The climatological records for ten (10) stations located in Baja California, in the vicinity of the Ojos Negros valley,
were analyzed to establish drought intensity-duration-frequency relations.
The results of the analysis are shown in Table 6.
While the average drought intensity for all stations is 0.83 (moderate), the intensity at Ojos Negros is 1.23 (severe).
This shows that drought intensity is likely to be severe in the immediate vicinity of the Ojos Negros valley, while
remaining moderate for the rest of the study region. When the data is taken all together, 48% of the drought events
are moderate (intensity less than 0.625), 34% are severe (intensity between 0.625 and 1.25), and 18% are extreme (intensity greater than 1.25).
Average drought duration is 2 yr at Ojos Negros, and 2.46 yr for the region.
Average drought frequency is 3.54 yr at Ojos Negros, and 3.96 yr for the region.
It is concluded that droughts in the Ojos Negros valley and vicinity are likely to be moderate to severe, to recur every 4 yr, and to last about 2 yr.
Strategies for coping with droughts in the Ojos Negros valley include drought preparedness and mitigation.
The following strategies have been identified:
5.1 Herd management
In principle, herd numbers should be related to the climate. The local climate is subject to variability, and the dry periods
(droughts) may last more than one year. In the Ojos Negros valley in particular, drought is likely to be moderate to severe,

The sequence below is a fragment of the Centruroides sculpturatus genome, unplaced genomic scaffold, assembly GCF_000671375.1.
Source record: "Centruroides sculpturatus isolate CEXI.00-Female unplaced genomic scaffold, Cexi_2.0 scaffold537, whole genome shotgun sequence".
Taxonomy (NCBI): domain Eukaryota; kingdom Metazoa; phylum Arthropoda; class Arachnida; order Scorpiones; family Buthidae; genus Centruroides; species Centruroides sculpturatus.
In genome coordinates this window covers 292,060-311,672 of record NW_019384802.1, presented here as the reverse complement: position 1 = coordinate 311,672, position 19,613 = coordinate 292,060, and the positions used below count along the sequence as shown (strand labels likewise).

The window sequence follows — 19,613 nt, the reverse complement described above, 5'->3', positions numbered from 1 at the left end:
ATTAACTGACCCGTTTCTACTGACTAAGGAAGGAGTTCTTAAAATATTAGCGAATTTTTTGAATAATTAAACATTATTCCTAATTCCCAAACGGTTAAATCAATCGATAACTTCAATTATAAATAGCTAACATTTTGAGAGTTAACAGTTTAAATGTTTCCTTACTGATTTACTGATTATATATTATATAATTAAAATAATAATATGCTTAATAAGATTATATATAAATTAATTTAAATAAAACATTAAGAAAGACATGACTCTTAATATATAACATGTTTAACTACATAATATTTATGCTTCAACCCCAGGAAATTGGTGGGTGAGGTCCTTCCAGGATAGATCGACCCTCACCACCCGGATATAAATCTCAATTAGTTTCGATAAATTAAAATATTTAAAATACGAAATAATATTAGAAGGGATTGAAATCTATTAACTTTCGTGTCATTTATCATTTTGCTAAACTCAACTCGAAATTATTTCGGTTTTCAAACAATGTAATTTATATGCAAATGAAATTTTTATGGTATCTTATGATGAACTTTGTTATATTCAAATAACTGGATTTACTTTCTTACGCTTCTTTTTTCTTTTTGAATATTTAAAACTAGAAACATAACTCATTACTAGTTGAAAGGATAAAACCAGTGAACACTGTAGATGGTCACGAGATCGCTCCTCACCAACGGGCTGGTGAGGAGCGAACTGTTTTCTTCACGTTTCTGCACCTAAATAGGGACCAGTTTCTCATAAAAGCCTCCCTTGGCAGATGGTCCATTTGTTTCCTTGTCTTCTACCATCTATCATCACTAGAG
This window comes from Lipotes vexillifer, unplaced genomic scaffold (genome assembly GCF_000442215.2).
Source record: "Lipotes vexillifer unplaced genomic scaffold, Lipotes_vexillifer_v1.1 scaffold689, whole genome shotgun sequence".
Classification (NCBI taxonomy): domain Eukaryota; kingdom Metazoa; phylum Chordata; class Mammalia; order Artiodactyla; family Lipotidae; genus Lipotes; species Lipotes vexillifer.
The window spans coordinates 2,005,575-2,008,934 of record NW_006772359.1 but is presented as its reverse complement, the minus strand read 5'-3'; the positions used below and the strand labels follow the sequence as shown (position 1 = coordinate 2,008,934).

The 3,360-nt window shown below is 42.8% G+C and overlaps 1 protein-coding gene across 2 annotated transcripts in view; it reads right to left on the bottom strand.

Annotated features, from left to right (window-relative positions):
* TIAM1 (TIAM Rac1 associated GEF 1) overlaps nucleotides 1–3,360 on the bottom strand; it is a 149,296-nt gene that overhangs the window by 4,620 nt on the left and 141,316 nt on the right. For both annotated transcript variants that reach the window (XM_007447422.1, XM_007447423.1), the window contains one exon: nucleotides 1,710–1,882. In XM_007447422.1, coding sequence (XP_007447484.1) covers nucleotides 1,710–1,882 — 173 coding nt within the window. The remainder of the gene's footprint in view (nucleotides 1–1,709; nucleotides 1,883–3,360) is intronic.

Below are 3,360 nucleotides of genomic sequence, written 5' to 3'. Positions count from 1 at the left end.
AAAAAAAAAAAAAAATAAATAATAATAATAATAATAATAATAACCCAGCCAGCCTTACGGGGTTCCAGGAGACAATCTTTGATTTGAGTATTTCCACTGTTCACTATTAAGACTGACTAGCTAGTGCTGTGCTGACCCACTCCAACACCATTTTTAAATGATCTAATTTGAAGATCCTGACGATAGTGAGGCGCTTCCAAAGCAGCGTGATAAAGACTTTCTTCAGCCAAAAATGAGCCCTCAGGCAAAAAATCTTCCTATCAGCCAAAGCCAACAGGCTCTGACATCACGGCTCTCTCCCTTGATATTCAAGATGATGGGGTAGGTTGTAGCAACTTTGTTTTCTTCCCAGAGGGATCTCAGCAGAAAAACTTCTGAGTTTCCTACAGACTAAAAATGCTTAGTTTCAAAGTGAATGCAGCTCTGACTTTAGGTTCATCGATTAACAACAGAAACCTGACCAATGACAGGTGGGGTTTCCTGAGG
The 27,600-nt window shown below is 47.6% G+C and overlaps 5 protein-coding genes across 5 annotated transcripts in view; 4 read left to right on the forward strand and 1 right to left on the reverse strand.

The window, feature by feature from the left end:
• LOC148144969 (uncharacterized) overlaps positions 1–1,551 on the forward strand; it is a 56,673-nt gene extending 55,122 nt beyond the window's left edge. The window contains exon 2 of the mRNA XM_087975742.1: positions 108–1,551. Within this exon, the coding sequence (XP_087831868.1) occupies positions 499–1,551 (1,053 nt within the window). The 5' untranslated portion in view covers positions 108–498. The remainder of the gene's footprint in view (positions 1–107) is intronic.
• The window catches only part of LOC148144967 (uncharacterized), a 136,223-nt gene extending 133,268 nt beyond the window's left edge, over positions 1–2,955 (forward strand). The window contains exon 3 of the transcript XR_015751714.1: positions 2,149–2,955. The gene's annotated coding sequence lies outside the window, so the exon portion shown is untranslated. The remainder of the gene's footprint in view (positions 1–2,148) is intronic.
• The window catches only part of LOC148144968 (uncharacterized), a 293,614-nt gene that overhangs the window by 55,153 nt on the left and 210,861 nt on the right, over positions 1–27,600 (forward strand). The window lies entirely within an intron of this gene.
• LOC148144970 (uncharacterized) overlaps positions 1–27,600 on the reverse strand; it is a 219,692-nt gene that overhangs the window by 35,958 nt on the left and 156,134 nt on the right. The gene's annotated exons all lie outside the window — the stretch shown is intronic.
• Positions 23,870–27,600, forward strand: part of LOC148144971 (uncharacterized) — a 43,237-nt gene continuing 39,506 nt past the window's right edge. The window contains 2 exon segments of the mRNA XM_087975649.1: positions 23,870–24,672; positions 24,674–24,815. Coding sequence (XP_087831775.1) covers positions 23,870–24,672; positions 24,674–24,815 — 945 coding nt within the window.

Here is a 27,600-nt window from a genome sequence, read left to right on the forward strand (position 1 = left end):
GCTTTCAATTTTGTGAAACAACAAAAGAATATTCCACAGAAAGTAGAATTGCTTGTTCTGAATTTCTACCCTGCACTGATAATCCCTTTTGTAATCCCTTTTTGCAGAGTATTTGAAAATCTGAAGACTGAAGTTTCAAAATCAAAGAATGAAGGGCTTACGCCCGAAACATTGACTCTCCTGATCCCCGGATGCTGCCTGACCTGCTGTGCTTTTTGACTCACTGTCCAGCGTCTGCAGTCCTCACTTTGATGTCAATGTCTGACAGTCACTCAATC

last 2 yr, and recur every 4 yr. Therefore, ranchers must consider this climatic constraint
when planning the size of their herds. In general, herds should expand during
periods of wet weather, and contract during drought periods. Forecasting the climate on an annual basis is the responsibility
of the national water agency.
During a drought, the herd manager should evaluate the members of the herd to eliminate the inefficient individuals.
The herd size should be reduced to a number that can be supported by the available resources.
The physical attributes of the individual animals should be evaluated critically.
Animals with bad physical attributes or diminished reproduction ability should be considered for culling.
The replacement heifer crop should be critically evaluated.
In a drought year, the minimum number of heifers should be retained, and the rest should be sold.
Bull should be evaluated to select those that are getting old and in need of replacement.
Old bulls should be eliminated during drought years, and replaced as soon as practicable.
All cattle are affected by a host of internal and external parasites. Cattle under nutritional
and heat stress are less resistant to parasites than under normal conditions.
Strategic deworming during a drought will relieve some of the nutritional stress on the animals.
Heifers and calves are not able to compete with mature cattle for pasture or supplemental feed.
Drought feed is costly and it is important to feed only those animals who really need it.
Segregating animals gives each class a better chance of getting needed feed supplies.
Vulnerable classes can be segregated and given preferential treatment.
The older dry cows can be moved to the poorer forage fields.
Contract grazing or renting pasture is another drought strategy.
However, the cost of hauling or renting the pasture should not be more than the cost of purchasing feed.